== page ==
What was Africville?
Africville, Nova Scotia was a community of proud, strong black people living in the 1800’s to the 1960’s. You could ask any past inhabitant about the amount of pride and passion they felt towards the community, and tears would be brought to their eyes. They lived on the waterfront, the shore of the Bedford Basin, next to the Halifax city dump. They lived secluded, no other black people walking the streets of downtown Halifax in fancy coats, staring up at the tall buildings. The people of Africville had their own schools, their own churches and beautiful multi-colored houses and they lived peacefully.
While they worked and paid taxes, the City of Halifax did not provide them with the municipal services they were supposed to have. It has been told “where the pavement ended, Africville began”, because the government did not provide the community with paved roads, running water, garbage collection, sewers, public transport or police protection. The Halifax City Council also forced many hazardous buildings near and in Africville, including slaughterhouses, prisons and even an infectious diseases hospital.
Then in 1917, the tragic Halifax Explosion occurred in the Bedford Basin, affecting Africville greatly. Millions of dollars were donated to the City of Halifax, in hope of helping all communities affected by the explosion. But one community was left out. Africville had been partly destroyed, roofs missing and badly damaged houses. The City of Halifax had not even bothered to survey Africville for damage.
Later then, they placed the city dump right next to Africville. The people of Africville were so poor, having gone through the Explosion and paying taxes, that they scavenged through the dump for things that they could not buy. They found nails, furniture and anything that the rich people of Halifax had tossed away. Their school was shut down when Nova Scotia desegregated their schooling system and many Africville children were forced to go to white schools in Halifax, where they were much discriminated against for living, in what the media called, a “slum”.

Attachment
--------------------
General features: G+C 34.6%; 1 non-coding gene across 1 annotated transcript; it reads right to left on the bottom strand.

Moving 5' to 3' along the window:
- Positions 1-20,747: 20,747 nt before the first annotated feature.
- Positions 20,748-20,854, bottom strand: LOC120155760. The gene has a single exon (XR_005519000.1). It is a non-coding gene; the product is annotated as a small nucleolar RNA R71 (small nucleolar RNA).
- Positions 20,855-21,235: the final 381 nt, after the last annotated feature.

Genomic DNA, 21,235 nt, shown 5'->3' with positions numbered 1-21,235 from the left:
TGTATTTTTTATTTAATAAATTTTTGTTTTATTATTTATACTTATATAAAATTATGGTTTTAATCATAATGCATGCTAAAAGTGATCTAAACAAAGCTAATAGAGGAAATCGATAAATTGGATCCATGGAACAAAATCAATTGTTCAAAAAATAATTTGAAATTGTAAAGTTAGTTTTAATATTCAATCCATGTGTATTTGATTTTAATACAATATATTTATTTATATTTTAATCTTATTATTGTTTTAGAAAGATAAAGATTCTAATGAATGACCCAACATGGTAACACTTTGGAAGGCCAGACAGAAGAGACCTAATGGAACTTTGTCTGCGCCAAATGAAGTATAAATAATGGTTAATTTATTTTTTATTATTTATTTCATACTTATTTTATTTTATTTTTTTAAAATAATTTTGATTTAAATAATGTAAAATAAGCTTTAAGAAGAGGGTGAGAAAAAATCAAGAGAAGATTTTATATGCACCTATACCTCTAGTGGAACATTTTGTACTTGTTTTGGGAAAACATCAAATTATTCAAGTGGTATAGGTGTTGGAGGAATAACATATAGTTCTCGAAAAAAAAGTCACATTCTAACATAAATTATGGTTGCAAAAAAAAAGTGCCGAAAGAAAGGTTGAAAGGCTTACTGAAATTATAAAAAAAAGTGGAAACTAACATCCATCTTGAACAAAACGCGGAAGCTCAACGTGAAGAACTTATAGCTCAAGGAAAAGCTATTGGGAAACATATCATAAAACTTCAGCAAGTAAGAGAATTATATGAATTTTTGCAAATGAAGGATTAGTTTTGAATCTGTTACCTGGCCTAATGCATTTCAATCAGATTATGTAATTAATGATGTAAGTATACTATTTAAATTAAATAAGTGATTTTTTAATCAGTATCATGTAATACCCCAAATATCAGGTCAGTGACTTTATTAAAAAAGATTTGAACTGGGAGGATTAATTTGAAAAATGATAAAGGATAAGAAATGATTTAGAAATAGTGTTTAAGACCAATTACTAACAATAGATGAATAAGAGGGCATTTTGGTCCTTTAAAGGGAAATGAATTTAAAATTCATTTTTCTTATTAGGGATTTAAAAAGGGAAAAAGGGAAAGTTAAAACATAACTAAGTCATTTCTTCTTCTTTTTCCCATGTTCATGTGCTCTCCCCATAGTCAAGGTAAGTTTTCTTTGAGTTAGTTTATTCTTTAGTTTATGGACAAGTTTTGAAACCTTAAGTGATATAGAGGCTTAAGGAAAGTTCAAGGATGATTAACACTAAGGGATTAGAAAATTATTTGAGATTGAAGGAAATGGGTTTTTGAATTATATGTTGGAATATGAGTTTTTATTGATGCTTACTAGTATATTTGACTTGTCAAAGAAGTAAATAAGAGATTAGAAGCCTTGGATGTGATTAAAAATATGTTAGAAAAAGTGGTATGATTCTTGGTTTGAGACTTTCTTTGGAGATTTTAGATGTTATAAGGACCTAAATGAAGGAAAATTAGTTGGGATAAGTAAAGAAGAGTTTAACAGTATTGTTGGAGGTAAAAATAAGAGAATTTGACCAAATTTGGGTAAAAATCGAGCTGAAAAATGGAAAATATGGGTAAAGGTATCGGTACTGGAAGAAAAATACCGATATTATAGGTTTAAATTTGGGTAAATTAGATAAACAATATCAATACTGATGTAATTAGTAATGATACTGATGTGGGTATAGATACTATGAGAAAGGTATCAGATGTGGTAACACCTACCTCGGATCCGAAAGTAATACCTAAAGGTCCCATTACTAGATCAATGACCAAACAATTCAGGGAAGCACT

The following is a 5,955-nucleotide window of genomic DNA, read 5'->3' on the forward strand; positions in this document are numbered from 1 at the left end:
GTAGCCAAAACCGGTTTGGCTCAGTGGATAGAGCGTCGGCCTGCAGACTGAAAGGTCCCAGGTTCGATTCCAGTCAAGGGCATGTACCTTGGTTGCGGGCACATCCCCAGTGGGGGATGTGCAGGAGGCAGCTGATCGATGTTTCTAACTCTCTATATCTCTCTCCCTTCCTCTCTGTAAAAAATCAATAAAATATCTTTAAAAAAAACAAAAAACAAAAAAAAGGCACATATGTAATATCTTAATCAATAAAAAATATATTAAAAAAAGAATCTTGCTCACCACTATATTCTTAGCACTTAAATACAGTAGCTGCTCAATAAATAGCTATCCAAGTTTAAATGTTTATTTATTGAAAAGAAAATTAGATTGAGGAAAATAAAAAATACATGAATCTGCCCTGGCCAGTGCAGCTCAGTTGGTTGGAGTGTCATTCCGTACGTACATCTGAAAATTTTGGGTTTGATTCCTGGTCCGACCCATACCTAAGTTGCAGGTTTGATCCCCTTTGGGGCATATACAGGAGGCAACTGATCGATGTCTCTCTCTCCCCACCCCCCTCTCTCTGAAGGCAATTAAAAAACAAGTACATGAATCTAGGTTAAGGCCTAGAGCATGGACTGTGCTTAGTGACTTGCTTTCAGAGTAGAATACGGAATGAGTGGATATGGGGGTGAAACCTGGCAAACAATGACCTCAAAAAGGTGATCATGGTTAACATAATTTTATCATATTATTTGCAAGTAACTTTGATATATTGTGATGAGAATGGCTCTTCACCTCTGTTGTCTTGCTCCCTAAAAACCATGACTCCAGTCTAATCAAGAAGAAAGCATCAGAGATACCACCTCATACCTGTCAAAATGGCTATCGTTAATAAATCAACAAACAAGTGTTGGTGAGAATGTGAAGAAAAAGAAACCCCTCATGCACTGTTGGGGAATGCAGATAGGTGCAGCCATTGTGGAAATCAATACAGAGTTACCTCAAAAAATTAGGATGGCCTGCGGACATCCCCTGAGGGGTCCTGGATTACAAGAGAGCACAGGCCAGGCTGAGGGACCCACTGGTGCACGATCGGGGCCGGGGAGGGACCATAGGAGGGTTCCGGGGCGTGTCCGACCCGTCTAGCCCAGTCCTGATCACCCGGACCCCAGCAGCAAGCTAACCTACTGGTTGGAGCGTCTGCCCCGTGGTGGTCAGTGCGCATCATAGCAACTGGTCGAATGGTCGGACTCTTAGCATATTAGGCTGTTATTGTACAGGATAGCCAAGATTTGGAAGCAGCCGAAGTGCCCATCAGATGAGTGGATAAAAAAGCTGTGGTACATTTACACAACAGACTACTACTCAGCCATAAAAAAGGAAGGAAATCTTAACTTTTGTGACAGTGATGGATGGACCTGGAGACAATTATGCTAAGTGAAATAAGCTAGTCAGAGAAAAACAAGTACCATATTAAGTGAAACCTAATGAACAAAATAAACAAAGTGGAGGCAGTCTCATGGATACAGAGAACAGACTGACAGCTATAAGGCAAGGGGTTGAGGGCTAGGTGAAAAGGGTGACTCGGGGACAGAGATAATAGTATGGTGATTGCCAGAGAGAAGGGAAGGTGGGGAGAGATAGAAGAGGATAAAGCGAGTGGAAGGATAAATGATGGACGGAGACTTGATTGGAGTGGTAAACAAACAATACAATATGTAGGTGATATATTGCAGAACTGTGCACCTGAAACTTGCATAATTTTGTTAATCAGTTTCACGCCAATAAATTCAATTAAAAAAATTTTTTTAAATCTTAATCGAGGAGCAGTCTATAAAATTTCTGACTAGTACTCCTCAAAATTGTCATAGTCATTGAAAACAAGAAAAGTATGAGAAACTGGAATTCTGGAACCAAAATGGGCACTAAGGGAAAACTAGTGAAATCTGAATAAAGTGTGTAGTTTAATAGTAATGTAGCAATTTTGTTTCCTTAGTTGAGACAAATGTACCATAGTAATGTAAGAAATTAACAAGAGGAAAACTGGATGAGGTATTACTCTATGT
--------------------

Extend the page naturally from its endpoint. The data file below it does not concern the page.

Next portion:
Halifax was “embarrassed” by the publicity that Africville was getting, and decided that the law going across Canada, removing neighbourhoods with houses below standard, was the best idea for Africville. The people of Africville protested, enforcing the fact that the land they lived on belonged to them, and that they deserved the chance to redevelop, just as anyone else would be given. The City of Halifax did not listen, they rather used the living conditions of Africville against the citizens, even though the situation could be fixed if the government gave Africville the basic municipal services they paid for. They said “relocation was the only solution” for Africville.
Then it came, the year they began to destroy Africville. The City of Halifax was careless with the deconstructing, almost killing tens of people. The citizens were moved to a new house, then their old house in Africville would be destroyed the same day. One man had been in the hospital for months and when he returned to his home, he had nothing. His house had been destroyed. The church, the beating heart of Africville, the main advocate for the people of Africville, was destroyed in the middle of the night. The houses the citizens were moved to were government houses, made with no space for people to go outside.
After that, many people from Africville moved away, to bigger cities in Canada. In 1969, citizens formed the Africville Action Community, in hopes of keeping Africville alive. The Africville Genealogy Society was formed in 1983 and held picnics, church services and celebrations to bring the community together, on the site of Africville. It was declared a National Historic site in 1996 and in 2010, Halifax Mayor Peter Kelly apologized for the actions of the past government and announced the city would be building a replica church that opened in 2012. Former Africville citizens continue to have reunions in the summer, camping or picnics. They also hold a Christmas service in the replica church every year, that is attended by the citizens and their descendants. Former residents of Africville are still fighting against the government for compensation for the damage done to their homes and their culture. Africville continues to live on, but it should not have been destroyed in the first place.